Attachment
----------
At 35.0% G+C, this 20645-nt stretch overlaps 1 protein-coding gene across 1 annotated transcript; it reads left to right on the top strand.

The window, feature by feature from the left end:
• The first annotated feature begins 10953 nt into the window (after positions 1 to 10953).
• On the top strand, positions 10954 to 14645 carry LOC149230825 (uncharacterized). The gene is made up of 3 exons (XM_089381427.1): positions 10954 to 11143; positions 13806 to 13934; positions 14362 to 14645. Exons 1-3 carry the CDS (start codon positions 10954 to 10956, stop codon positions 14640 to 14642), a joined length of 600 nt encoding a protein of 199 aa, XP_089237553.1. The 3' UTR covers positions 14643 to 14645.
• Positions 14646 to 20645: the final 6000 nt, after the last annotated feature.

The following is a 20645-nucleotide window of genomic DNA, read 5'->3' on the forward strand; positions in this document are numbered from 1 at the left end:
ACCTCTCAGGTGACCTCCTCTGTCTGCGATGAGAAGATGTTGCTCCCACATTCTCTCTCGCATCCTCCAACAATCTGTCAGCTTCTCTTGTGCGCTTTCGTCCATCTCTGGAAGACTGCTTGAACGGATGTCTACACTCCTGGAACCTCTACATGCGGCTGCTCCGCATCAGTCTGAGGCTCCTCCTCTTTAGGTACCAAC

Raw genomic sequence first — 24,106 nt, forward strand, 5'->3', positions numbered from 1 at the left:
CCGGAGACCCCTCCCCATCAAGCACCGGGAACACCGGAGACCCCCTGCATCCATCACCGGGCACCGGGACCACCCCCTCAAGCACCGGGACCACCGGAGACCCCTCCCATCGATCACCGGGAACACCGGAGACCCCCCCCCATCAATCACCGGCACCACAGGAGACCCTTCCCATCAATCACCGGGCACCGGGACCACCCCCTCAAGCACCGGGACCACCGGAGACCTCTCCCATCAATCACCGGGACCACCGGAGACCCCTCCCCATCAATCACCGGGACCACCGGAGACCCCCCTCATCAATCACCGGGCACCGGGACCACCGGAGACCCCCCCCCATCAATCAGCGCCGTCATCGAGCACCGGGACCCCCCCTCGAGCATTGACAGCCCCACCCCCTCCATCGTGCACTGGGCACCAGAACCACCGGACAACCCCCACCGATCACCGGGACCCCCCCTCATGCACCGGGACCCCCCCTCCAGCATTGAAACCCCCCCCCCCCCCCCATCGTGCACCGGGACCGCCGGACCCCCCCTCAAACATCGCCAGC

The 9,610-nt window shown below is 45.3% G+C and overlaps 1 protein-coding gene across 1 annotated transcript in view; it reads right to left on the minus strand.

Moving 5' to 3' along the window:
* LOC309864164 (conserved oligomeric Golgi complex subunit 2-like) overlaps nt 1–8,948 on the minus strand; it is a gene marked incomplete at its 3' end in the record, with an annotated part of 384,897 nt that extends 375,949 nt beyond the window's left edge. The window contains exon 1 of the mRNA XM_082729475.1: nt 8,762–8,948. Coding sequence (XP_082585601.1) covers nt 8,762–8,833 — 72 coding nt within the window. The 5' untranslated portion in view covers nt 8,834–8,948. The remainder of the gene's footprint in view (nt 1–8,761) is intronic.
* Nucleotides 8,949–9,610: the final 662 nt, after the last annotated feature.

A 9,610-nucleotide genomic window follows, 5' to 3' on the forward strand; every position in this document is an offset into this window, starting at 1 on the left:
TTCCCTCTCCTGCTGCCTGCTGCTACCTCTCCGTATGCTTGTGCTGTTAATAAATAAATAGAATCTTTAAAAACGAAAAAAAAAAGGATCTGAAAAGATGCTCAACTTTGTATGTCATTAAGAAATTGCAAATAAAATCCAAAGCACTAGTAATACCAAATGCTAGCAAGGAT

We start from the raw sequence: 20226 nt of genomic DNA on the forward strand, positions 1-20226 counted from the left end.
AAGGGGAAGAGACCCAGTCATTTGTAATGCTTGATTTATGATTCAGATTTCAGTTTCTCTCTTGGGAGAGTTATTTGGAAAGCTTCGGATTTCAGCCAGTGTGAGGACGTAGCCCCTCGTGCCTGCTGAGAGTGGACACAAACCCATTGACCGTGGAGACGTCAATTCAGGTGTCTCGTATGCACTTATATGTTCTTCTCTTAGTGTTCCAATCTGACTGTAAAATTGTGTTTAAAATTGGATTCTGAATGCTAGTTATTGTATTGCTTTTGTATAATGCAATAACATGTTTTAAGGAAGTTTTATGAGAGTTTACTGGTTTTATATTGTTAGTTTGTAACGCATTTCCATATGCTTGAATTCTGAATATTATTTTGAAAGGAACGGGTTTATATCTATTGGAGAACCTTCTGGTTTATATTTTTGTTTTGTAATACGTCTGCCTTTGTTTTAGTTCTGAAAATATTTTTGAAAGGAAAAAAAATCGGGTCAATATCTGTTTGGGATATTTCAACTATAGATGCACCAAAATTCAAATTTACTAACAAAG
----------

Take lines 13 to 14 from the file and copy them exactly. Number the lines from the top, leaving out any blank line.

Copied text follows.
* Nucleotides 8,949–9,610: the final 662 nt, after the last annotated feature.

A 9,610-nucleotide genomic window follows, 5' to 3' on the forward strand; every position in this document is an offset into this window, starting at 1 on the left: